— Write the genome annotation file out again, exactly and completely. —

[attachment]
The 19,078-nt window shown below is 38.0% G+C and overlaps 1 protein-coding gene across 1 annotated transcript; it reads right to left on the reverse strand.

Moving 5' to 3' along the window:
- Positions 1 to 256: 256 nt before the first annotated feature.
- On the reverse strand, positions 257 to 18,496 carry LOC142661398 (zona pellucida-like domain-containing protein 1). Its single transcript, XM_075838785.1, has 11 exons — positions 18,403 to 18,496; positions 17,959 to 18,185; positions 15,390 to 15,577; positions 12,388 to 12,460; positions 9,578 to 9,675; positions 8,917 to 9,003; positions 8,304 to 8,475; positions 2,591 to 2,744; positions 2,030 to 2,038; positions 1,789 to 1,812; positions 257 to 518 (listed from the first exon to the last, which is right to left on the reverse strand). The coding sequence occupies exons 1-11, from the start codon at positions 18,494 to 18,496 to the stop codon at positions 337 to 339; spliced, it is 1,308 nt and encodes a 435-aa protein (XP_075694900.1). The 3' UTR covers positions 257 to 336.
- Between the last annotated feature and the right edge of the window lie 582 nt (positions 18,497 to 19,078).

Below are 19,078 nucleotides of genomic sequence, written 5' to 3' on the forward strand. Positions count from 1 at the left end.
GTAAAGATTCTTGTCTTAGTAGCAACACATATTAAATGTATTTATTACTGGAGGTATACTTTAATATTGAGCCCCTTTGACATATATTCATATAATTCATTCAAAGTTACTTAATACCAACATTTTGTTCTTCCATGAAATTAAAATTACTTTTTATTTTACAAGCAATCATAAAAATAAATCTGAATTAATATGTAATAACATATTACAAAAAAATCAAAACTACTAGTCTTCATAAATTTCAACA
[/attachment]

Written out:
The 19,078-nt window shown below is 38.0% G+C and overlaps 1 protein-coding gene across 1 annotated transcript; it reads right to left on the reverse strand.

Moving 5' to 3' along the window:
- Positions 1 to 256: 256 nt before the first annotated feature.
- On the reverse strand, positions 257 to 18,496 carry LOC142661398 (zona pellucida-like domain-containing protein 1). Its single transcript, XM_075838785.1, has 11 exons — positions 18,403 to 18,496; positions 17,959 to 18,185; positions 15,390 to 15,577; positions 12,388 to 12,460; positions 9,578 to 9,675; positions 8,917 to 9,003; positions 8,304 to 8,475; positions 2,591 to 2,744; positions 2,030 to 2,038; positions 1,789 to 1,812; positions 257 to 518 (listed from the first exon to the last, which is right to left on the reverse strand). The coding sequence occupies exons 1-11, from the start codon at positions 18,494 to 18,496 to the stop codon at positions 337 to 339; spliced, it is 1,308 nt and encodes a 435-aa protein (XP_075694900.1). The 3' UTR covers positions 257 to 336.
- Between the last annotated feature and the right edge of the window lie 582 nt (positions 18,497 to 19,078).

Below are 19,078 nucleotides of genomic sequence, written 5' to 3' on the forward strand. Positions count from 1 at the left end.
GTAAAGATTCTTGTCTTAGTAGCAACACATATTAAATGTATTTATTACTGGAGGTATACTTTAATATTGAGCCCCTTTGACATATATTCATATAATTCATTCAAAGTTACTTAATACCAACATTTTGTTCTTCCATGAAATTAAAATTACTTTTTATTTTACAAGCAATCATAAAAATAAATCTGAATTAATATGTAATAACATATTACAAAAAAATCAAAACTACTAGTCTTCATAAATTTCAACA